Botanical Name: Oxalis regnellii
Purple Shamrock grows in a clump habit of striking purple foliage. Its triangular-shaped leaves fold along the vein and look like butterflies fluttering above slender stems.
Many varieties are available, including 'Triangularis' pictured here. Other common names for this plant are False Shamrock and Shamrock Plant.
You can expect an abundance of soft-pink flowers to appear in spring and summer. Dainty, five-petaled blooms rise like trumpets above the mounds of purple, clover-like leaves.
Don't let its fragile appearance deceive you. This is one of the easiest flowering house plants to grow as long as you can keep it moist and shaded.
Oxalis plants may go dormant if the soil is allowed to dry out or if it's exposed to hot, direct sun. Don't worry, it will come back. Just cut off all the leaves and you'll have a healthy, thriving plant in just a few weeks.
Divide this plant or repot it anytime. Use a pot with drainage holes to prevent soggy soil.
This happy-go-lucky plant seems content to be anywhere. You can grow Purple Shamrock indoors year-round, or move it outside on a shady patio for the summer. It can be planted outdoors in frost-free regions, but it's fast- spreading and can be invasive in the garden.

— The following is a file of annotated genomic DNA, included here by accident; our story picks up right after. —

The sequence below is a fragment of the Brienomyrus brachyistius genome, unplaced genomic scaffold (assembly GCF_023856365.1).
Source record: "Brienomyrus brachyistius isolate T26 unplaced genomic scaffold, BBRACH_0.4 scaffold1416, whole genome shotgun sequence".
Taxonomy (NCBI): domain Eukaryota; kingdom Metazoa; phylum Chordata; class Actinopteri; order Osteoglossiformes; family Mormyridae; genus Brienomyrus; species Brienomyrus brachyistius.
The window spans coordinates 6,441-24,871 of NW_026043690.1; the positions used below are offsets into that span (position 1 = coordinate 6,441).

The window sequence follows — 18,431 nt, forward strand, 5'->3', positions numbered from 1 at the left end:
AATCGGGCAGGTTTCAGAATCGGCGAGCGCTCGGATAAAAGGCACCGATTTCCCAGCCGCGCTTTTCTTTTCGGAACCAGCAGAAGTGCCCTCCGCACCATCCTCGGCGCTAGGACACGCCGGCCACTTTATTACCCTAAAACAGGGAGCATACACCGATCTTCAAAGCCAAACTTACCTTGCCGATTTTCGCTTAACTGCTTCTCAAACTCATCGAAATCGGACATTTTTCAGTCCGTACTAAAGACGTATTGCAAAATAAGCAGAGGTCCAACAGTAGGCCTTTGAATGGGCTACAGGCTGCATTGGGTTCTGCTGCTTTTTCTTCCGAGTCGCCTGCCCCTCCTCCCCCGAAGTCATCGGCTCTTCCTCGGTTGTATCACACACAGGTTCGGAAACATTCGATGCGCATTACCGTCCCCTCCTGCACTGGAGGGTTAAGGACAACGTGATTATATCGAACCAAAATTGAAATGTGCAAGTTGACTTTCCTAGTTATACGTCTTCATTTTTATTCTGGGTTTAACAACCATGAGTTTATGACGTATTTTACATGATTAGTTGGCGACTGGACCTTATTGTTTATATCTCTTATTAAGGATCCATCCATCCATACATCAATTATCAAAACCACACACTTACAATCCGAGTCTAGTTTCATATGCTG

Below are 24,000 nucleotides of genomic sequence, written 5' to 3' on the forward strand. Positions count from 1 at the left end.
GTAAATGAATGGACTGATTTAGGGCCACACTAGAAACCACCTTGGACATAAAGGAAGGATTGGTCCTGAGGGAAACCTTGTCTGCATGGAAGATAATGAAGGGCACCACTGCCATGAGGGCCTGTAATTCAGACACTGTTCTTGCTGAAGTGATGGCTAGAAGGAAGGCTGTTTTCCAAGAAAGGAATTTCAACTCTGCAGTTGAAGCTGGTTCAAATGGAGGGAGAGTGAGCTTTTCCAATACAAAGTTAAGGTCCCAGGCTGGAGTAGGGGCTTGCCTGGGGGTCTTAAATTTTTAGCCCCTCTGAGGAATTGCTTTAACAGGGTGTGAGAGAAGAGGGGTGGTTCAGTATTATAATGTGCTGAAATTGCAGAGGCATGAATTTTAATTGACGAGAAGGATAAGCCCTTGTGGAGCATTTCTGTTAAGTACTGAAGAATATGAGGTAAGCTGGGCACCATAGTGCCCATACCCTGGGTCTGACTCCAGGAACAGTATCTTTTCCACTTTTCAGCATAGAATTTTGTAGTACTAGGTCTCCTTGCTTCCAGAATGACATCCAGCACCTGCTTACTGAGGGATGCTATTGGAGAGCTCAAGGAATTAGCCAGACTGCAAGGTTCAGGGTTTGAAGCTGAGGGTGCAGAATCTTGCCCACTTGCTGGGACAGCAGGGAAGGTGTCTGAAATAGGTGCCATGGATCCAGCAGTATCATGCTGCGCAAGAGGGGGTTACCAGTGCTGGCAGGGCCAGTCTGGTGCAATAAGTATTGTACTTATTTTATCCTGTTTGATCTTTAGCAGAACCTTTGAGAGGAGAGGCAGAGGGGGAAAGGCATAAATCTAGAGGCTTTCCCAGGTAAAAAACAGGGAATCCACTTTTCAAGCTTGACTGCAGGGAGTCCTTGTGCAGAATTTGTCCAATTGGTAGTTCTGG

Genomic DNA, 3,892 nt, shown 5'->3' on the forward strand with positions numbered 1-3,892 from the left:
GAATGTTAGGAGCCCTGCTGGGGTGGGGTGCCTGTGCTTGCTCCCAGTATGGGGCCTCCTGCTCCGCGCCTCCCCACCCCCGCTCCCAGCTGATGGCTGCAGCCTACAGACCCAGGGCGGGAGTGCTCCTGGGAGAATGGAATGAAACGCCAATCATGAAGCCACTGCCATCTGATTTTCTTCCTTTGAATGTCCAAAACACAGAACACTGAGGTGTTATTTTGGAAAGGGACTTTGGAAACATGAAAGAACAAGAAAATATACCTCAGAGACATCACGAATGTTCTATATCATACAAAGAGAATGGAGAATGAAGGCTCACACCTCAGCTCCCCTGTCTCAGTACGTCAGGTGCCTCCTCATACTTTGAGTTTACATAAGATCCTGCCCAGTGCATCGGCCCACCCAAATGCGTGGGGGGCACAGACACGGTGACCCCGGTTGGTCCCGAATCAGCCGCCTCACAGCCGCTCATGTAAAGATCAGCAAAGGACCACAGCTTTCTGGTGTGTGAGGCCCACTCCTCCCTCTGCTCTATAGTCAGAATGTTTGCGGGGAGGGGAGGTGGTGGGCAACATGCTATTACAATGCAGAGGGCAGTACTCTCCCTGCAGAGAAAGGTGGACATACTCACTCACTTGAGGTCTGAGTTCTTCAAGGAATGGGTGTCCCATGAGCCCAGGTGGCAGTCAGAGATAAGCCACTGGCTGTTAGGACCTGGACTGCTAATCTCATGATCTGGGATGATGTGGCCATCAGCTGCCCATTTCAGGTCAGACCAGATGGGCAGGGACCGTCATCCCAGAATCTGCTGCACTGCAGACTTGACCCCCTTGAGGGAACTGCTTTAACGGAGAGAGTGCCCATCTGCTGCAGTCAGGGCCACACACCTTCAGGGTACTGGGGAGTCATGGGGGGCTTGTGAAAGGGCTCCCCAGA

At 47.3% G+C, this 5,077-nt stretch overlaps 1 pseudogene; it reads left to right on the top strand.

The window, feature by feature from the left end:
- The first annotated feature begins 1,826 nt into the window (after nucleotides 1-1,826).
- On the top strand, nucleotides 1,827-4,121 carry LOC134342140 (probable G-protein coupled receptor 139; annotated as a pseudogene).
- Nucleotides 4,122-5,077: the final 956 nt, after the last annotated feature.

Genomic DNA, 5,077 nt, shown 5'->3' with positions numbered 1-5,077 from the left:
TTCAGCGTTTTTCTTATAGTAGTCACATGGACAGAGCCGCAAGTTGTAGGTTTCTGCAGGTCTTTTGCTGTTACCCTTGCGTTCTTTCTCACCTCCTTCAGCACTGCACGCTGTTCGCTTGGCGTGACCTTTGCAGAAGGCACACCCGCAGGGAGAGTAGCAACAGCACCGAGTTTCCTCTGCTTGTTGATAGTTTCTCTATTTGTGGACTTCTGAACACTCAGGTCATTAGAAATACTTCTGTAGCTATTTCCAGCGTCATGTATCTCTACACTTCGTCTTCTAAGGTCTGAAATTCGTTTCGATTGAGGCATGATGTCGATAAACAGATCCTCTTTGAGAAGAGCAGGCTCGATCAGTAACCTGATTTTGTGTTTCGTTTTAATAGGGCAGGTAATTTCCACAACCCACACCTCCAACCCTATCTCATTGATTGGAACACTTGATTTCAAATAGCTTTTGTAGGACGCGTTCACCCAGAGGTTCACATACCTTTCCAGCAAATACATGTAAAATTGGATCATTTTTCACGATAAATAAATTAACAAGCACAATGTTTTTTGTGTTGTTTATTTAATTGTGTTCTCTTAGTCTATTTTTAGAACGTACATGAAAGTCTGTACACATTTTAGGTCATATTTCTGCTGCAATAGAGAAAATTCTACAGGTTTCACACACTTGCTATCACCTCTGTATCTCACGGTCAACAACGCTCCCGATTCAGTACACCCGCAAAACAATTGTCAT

Height: 6-12 in (15-30 cm)
Light: Bright indirect light will give O. regnellii the best leaf color.
Water: Allow surface of soil to dry between waterings.
Humidity: Average indoor humidity
Temperature: Prefers cool temperatures, especially while in bloom; 55-65°F/13-18°C at night/not warmer than 75°F/24°C during the day.
Soil: Any good potting mix
Fertilizer: Feed every 2 weeks while plant is growing with a balanced liquid fertilizer diluted by half. When blooming stops, feed every other month.
Propagation: Divide the plant by gently pulling apart its small, tuberous roots into smaller clumps and potting them in separate containers.
Leggy, spindly growth is often caused by lack of light. Move the plant to a spot where it will get curtain-filtered light from a south-facing window.
Oxalis is not a true shamrock -- it's in the Wood Sorrell family.
The green-leafed Shamrock Plant is popular on St. Patrick's Day for its resemblance to the lucky four-leaf clover.